REVIEW: IBARAKI – “Rashomon”
Matt Heafy of Trivium is known to be one of the premier metal frontmen of our times. His interests in Japanese folk and lore which would partly come as part of his Japanese-American identity have invoked the creation of a dark force that is IBARAKI. The debut album titled ‘Rashomon’ features other renowned names in Metal and rock such as Ihsahn of Emperor, Nergal of Behemoth, and Gerard Way of My Chemical Romance. Though the project and the album have primarily been termed as black metal, it just feels way beyond that.
‘Rashomon’ is not an album that can simply be defined to fall under the specifications of one genre. From scathing metal entwined with Japanese folk elements to deep sublime melancholic passages, the album embodies the real sense of dread. Rashomon carries the burden of the many heavy subjects portrayed here that is directly inspired by both his personal life and ongoing world events.
What sets this album apart are the aesthetics and its progressive nature. The interplay of dissonant black metal and clean vocal works sounds like nothing else heard before. As told earlier, the influences are immense and each passage has a different story to tell. The black metal quotient of the record is so unconventional that at moments it even stops sounding like one.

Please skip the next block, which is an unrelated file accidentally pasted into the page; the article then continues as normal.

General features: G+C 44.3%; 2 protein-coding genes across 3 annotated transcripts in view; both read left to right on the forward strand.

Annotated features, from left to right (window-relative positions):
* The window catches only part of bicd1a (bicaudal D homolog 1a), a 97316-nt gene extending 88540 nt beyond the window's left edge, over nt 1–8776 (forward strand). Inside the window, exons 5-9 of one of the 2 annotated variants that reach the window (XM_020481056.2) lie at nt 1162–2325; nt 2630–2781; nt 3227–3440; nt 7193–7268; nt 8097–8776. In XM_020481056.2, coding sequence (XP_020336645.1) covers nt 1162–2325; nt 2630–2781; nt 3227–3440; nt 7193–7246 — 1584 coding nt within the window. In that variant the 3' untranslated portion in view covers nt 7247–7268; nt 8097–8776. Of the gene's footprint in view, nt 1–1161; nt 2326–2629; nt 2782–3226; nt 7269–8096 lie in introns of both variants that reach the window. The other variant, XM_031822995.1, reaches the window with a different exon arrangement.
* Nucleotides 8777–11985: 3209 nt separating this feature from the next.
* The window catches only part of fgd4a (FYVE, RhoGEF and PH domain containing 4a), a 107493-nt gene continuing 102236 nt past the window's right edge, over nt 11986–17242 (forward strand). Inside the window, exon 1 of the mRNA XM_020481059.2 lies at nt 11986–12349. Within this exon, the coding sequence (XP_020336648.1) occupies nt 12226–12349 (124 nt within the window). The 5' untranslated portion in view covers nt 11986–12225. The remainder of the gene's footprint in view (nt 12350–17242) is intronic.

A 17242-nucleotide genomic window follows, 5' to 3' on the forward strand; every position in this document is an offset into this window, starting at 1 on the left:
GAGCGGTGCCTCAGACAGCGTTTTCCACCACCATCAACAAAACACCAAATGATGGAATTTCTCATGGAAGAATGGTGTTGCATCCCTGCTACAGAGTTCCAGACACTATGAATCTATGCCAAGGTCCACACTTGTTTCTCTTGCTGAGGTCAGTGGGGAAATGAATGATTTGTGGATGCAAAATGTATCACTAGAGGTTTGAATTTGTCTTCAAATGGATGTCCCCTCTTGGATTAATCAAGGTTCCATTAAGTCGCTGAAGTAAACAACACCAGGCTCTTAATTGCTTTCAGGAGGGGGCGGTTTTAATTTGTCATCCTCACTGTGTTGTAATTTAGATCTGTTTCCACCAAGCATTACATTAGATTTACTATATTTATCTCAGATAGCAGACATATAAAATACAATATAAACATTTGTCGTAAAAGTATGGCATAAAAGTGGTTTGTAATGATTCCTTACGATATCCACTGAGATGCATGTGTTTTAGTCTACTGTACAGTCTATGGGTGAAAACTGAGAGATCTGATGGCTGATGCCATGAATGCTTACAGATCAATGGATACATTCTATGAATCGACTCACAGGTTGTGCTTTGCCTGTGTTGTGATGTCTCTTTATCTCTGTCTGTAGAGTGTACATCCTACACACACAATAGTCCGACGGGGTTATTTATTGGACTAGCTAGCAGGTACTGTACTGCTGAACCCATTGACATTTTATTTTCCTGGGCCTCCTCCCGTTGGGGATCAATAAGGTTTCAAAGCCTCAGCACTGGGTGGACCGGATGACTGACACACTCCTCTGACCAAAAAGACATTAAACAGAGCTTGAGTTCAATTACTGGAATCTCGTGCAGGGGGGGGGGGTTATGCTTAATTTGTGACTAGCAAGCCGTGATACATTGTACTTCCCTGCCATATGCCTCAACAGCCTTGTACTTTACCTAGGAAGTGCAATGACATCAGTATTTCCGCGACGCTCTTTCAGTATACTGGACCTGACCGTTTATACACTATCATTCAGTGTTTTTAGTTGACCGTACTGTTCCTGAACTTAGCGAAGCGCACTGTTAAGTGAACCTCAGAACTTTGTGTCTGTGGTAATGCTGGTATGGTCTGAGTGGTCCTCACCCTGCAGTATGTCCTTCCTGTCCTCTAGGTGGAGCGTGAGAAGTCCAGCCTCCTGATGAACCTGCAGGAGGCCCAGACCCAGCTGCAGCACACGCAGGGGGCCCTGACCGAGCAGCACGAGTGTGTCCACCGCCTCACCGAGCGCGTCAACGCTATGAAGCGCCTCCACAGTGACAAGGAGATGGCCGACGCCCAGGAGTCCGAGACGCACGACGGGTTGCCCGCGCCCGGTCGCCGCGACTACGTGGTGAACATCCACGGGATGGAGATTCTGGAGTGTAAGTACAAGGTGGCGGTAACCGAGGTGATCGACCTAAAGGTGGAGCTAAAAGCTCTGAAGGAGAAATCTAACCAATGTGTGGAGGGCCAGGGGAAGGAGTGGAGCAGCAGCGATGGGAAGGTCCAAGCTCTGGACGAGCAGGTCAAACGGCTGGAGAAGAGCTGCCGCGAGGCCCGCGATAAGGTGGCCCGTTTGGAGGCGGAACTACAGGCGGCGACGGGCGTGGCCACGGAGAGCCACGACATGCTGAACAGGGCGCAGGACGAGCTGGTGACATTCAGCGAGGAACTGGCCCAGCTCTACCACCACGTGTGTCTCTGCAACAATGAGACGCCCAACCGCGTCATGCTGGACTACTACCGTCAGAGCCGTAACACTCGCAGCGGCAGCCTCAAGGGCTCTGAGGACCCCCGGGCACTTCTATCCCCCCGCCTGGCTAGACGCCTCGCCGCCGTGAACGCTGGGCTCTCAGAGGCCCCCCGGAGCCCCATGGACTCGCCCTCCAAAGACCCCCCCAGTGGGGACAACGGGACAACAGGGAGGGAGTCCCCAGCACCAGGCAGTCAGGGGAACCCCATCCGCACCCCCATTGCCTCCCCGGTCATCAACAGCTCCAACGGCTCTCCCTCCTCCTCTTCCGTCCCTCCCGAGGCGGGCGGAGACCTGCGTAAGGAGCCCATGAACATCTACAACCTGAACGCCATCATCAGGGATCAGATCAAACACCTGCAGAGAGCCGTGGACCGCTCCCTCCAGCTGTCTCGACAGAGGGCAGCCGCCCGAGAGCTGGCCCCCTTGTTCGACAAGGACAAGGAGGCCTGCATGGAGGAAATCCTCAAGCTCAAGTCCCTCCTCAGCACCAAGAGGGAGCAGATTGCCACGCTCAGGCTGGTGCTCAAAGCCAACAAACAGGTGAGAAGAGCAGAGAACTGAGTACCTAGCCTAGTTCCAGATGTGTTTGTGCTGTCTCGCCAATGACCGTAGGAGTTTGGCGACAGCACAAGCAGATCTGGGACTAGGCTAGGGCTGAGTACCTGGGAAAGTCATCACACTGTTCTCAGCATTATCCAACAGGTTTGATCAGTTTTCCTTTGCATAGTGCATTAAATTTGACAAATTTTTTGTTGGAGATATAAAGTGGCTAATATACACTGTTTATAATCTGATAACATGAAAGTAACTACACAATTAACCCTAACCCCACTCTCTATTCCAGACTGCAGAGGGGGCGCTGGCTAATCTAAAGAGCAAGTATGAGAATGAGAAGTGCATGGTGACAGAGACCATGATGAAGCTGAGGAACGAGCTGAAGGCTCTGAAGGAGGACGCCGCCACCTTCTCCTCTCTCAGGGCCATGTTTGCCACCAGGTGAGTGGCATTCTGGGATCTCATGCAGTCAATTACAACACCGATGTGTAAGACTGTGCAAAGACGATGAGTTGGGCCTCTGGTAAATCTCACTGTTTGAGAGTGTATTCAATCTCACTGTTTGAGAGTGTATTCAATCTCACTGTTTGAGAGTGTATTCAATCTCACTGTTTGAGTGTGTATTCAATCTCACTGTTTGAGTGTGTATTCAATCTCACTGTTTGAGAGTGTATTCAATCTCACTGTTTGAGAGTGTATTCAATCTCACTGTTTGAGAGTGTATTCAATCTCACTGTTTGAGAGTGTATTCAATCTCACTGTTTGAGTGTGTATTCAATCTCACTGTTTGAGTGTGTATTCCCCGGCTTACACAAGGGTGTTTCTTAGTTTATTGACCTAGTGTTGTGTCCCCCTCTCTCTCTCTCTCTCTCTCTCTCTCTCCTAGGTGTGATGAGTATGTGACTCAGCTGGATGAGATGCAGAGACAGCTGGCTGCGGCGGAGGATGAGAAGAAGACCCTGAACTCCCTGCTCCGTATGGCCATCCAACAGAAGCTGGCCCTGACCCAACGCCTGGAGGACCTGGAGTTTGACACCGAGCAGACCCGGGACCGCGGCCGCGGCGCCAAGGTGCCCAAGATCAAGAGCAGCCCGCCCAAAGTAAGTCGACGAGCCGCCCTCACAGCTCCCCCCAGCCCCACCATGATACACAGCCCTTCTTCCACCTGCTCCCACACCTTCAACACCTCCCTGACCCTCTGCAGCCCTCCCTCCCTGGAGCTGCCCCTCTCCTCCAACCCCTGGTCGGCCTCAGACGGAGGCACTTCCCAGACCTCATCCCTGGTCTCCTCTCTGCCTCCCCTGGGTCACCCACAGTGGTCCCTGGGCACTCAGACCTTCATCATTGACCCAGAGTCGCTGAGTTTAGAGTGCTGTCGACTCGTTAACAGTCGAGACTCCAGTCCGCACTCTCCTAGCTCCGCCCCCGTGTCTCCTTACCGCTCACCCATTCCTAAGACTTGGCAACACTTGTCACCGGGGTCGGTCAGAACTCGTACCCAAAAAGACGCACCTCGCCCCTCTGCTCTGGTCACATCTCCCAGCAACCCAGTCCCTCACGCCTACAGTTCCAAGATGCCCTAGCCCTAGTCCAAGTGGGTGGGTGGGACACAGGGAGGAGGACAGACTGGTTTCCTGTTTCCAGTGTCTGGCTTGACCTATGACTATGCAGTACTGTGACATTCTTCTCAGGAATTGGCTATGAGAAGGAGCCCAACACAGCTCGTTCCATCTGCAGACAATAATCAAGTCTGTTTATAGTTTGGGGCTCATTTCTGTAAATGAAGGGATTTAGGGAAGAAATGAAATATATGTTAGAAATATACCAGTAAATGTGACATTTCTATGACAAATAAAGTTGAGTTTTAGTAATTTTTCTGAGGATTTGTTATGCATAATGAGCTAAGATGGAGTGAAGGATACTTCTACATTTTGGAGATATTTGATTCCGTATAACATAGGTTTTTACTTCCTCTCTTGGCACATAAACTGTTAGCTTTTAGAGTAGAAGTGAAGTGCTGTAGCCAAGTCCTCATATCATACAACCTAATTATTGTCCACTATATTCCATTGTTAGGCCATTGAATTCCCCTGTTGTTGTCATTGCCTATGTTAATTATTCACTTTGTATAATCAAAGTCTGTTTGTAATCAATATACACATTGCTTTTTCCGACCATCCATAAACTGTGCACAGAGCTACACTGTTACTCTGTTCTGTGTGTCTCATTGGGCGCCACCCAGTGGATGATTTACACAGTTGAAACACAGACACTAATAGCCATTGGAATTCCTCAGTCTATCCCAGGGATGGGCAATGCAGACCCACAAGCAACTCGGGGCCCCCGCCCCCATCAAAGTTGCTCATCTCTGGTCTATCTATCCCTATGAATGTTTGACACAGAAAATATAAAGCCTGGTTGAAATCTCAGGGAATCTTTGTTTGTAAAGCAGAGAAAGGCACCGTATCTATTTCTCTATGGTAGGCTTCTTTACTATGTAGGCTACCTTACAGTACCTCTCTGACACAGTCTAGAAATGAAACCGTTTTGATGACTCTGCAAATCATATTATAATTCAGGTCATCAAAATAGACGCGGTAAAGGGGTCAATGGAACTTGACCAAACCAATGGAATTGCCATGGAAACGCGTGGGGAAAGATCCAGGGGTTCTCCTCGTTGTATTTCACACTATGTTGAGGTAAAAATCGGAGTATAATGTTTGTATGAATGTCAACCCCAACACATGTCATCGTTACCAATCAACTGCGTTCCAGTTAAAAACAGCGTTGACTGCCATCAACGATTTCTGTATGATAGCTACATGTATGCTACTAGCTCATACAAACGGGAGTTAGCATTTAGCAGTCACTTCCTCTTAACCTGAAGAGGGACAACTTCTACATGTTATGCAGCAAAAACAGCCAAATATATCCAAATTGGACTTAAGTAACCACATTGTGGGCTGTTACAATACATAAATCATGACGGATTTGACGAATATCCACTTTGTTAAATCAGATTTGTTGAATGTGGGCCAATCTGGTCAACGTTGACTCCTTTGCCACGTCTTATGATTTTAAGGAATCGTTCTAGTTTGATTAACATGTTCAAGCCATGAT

There are parts where chaotic blast beats subside to the kind of heavy metal riffing which is not something we get to listen to in conventional black metal. On the other hand, we have subtle folk elements layered atop fast rhythms invoking the demon it is. Amidst the chaos, Matt’s clean vocal performances weave a beautiful dream only to be shattered by the sudden barrage of sonic assault.
The album is heavily influenced by various dark but not limited to subjects such as violence against Asians in America or the ignored mental health of the country’s working-class (Japan) and the high suicide rate it ensues.
In IBARAKI, we see the artist paying homage to his Japanese heritage while being true and honest about his feelings. With the help of his bandmates in Trivium and other prominent musicians of the scene, he has created a beast that is ‘Rashomon’ and it would be a shame for this album to get lost in the archives without getting the appreciation it deserves.
‘Rashomon‘ by IBARAKI could be called a genre undefining rather than a defining piece of music. The various musical and personal influences Matt has created this otherworldly, vicious dark force that though unconventional, stays honest to its roots and purpose.